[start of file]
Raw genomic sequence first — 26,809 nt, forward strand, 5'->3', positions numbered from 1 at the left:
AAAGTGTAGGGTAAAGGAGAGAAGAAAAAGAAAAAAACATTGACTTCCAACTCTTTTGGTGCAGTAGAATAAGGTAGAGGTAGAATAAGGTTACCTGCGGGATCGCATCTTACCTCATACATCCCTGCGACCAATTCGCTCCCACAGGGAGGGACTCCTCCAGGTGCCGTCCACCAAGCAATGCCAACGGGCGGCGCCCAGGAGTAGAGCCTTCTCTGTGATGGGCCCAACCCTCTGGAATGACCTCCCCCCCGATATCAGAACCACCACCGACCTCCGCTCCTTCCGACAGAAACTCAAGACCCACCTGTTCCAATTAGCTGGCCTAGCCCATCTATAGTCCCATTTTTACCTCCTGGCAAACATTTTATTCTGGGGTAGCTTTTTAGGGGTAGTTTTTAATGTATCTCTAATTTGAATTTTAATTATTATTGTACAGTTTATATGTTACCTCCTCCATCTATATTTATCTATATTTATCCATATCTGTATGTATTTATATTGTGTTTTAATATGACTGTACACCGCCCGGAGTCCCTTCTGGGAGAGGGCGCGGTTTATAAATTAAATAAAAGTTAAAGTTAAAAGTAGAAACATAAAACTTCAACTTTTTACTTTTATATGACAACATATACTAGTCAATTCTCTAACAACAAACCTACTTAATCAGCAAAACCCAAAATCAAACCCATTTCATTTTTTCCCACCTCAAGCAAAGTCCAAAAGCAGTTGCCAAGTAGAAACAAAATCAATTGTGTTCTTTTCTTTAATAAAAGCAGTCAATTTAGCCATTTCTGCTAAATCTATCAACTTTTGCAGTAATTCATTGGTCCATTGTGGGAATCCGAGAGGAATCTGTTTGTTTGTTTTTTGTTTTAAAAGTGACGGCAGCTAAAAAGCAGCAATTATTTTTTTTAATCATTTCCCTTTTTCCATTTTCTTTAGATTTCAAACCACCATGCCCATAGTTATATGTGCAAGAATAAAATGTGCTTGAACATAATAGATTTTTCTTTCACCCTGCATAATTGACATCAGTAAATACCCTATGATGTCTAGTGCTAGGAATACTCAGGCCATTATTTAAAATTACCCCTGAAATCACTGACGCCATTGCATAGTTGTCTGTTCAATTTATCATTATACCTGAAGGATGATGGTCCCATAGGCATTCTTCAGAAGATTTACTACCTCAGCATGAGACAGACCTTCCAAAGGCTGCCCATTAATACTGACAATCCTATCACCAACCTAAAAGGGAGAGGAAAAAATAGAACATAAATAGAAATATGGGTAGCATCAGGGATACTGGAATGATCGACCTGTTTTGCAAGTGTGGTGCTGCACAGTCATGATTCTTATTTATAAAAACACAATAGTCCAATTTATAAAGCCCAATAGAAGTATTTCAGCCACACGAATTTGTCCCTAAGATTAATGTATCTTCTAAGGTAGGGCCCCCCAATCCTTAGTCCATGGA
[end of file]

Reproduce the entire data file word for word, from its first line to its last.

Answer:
Raw genomic sequence first — 26,809 nt, forward strand, 5'->3', positions numbered from 1 at the left:
AAAGTGTAGGGTAAAGGAGAGAAGAAAAAGAAAAAAACATTGACTTCCAACTCTTTTGGTGCAGTAGAATAAGGTAGAGGTAGAATAAGGTTACCTGCGGGATCGCATCTTACCTCATACATCCCTGCGACCAATTCGCTCCCACAGGGAGGGACTCCTCCAGGTGCCGTCCACCAAGCAATGCCAACGGGCGGCGCCCAGGAGTAGAGCCTTCTCTGTGATGGGCCCAACCCTCTGGAATGACCTCCCCCCCGATATCAGAACCACCACCGACCTCCGCTCCTTCCGACAGAAACTCAAGACCCACCTGTTCCAATTAGCTGGCCTAGCCCATCTATAGTCCCATTTTTACCTCCTGGCAAACATTTTATTCTGGGGTAGCTTTTTAGGGGTAGTTTTTAATGTATCTCTAATTTGAATTTTAATTATTATTGTACAGTTTATATGTTACCTCCTCCATCTATATTTATCTATATTTATCCATATCTGTATGTATTTATATTGTGTTTTAATATGACTGTACACCGCCCGGAGTCCCTTCTGGGAGAGGGCGCGGTTTATAAATTAAATAAAAGTTAAAGTTAAAAGTAGAAACATAAAACTTCAACTTTTTACTTTTATATGACAACATATACTAGTCAATTCTCTAACAACAAACCTACTTAATCAGCAAAACCCAAAATCAAACCCATTTCATTTTTTCCCACCTCAAGCAAAGTCCAAAAGCAGTTGCCAAGTAGAAACAAAATCAATTGTGTTCTTTTCTTTAATAAAAGCAGTCAATTTAGCCATTTCTGCTAAATCTATCAACTTTTGCAGTAATTCATTGGTCCATTGTGGGAATCCGAGAGGAATCTGTTTGTTTGTTTTTTGTTTTAAAAGTGACGGCAGCTAAAAAGCAGCAATTATTTTTTTTAATCATTTCCCTTTTTCCATTTTCTTTAGATTTCAAACCACCATGCCCATAGTTATATGTGCAAGAATAAAATGTGCTTGAACATAATAGATTTTTCTTTCACCCTGCATAATTGACATCAGTAAATACCCTATGATGTCTAGTGCTAGGAATACTCAGGCCATTATTTAAAATTACCCCTGAAATCACTGACGCCATTGCATAGTTGTCTGTTCAATTTATCATTATACCTGAAGGATGATGGTCCCATAGGCATTCTTCAGAAGATTTACTACCTCAGCATGAGACAGACCTTCCAAAGGCTGCCCATTAATACTGACAATCCTATCACCAACCTAAAAGGGAGAGGAAAAAATAGAACATAAATAGAAATATGGGTAGCATCAGGGATACTGGAATGATCGACCTGTTTTGCAAGTGTGGTGCTGCACAGTCATGATTCTTATTTATAAAAACACAATAGTCCAATTTATAAAGCCCAATAGAAGTATTTCAGCCACACGAATTTGTCCCTAAGATTAATGTATCTTCTAAGGTAGGGCCCCCCAATCCTTAGTCCATGGA